The existence of any book implies motive on the part of the writer.

We therefore inquire, what motives could have inspired these men to espouse the cause of this person? He was condemned to death and crucified as a malefactor by the Jews, the most religious among them assenting to and demanding his death, as one unfit to live. And in espousing his cause, and promulgating his doctrines, these men braved contempt, deprivation, and bitter persecution, risked life itself, and in some cases even suffered martyrdom. Admitting that while he lived Jesus was a remarkable person, in both his life and his teaching, what motive could there have been for any to espouse his cause after he was dead?—especially when his death was so ignominious?

And if we suppose that these writers invented their narratives, and that Jesus was their imaginary or ideal hero, how absurd it would be to suppose that sane men, after claiming that he was the Son of God, that he had been begotten in a supernatural way, had supernatural powers by which he had healed lepers, restored sight to those born blind, caused the deaf to hear, and even raised the dead—how very absurd to suppose that they would wind up the story of such a character by stating that a little band of his enemies executed him as a felon, while all his friends and disciples, and among them the writers themselves, forsook him and fled in the trying moment!

The fact that profane history does not agree in some respects with these writers should not lead us to regard their records as untrue. Those who do thus conclude should assign and prove some motive on the part of these writers for making false statements. What motives could have prompted them? Could they reasonably have hoped thereby for fortune, or fame, or power, or any earthly advantage? The poverty of Jesus’ friends, and the unpopularity of their hero himself with the great religionists of Judea, contradict such a thought; while the facts that he died as a malefactor, a disturber of the peace, and that he was made of no reputation, held forth no hope of enviable fame or earthly advantage to those who should attempt to re-establish his doctrine. On the contrary, if such had been the object of those who preached Jesus, would they not speedily have given it up when they found that it brought disgrace, persecution, imprisonment, stripes, and even death? Reason plainly teaches that men who sacrificed home, reputation, honor, and life; who lived not for present gratification; but whose central aim was to elevate their fellow men, and who inculcated morals of the highest type, were not only possessed of a motive, but further that their motive must have been pure and their object grandly sublime. Reason further declares that the testimony of such men, actuated only by pure and good motives, is worthy of ten times the weight and consideration of ordinary writers. Nor were these men fanatics: they were men of sound and reasonable mind, and furnished in every case a reason for their faith and hope; and they were perseveringly faithful to those reasonable convictions.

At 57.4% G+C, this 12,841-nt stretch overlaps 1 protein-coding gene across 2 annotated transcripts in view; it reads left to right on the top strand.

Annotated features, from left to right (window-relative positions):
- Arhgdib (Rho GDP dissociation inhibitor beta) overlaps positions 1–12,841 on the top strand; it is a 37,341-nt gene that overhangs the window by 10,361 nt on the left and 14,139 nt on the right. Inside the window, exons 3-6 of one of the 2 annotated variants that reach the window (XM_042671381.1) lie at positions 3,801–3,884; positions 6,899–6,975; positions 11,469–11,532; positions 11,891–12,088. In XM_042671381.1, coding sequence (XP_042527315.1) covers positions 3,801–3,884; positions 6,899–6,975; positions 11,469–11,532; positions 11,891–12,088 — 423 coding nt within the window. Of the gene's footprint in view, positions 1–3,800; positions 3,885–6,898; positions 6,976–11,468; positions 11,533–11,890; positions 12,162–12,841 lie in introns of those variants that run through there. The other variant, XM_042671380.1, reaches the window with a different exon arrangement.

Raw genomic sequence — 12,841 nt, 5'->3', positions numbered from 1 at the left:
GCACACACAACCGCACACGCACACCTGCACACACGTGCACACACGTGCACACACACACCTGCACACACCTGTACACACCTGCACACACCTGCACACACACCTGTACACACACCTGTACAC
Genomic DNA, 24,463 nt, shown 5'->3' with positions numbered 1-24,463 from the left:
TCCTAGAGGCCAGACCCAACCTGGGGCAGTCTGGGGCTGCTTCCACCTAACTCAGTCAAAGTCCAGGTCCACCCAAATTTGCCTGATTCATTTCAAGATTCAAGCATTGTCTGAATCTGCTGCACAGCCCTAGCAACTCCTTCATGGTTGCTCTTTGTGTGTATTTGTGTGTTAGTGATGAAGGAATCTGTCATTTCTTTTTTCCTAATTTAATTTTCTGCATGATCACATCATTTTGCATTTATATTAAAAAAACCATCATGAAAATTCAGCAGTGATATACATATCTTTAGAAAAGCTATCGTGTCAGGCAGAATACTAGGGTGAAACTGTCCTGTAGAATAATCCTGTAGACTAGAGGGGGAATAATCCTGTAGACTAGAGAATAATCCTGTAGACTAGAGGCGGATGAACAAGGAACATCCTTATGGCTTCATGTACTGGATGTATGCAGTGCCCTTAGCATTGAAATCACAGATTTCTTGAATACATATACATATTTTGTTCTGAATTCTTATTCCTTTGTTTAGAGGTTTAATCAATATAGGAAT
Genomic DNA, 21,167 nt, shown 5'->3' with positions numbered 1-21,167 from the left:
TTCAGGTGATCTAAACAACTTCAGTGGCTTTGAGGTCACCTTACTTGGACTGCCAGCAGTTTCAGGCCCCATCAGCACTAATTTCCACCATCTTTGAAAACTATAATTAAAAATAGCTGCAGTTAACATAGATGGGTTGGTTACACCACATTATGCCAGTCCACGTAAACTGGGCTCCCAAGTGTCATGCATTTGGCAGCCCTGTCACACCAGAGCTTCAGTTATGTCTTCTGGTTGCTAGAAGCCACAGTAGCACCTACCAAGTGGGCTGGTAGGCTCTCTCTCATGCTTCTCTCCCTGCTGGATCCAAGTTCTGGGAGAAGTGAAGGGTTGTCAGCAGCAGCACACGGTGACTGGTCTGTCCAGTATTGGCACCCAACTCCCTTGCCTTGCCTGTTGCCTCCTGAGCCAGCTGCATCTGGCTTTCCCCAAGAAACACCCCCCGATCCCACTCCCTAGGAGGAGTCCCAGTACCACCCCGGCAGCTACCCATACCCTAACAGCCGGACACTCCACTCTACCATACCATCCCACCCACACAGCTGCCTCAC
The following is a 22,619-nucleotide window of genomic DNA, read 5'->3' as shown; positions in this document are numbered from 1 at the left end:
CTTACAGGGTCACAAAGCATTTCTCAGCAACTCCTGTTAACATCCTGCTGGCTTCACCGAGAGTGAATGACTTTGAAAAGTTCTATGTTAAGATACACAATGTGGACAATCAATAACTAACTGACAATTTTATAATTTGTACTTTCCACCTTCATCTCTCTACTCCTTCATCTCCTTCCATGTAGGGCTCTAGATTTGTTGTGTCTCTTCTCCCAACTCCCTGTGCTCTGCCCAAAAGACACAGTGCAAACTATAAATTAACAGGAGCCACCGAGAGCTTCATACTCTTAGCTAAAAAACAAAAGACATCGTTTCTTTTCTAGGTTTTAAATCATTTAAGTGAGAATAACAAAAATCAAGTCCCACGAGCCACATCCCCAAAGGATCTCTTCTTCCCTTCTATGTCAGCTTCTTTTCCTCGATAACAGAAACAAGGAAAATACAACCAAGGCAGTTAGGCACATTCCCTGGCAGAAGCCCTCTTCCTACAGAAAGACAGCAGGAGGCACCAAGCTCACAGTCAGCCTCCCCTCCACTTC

What we have here noticed is likewise applicable to the various writers of the Old Testament. They were, in the main, men notable for their fidelity to the Lord; and this history as impartially records and reproves their weaknesses and shortcomings as it commends their virtues and faithfulness. This must astonish those who presume the Bible to be a manufactured history, designed to awe men into reverence of a religious system. There is a straightforwardness about the Bible that stamps it as truth.


Knaves, desirous of representing a man as great, and especially if desirous of presenting some of his writings as inspired of God, would undoubtedly paint such a one’s character blameless and noble to the last degree. The fact that such a course has not been pursued in the Bible is reasonable evidence that it was not fraudulently gotten up to deceive.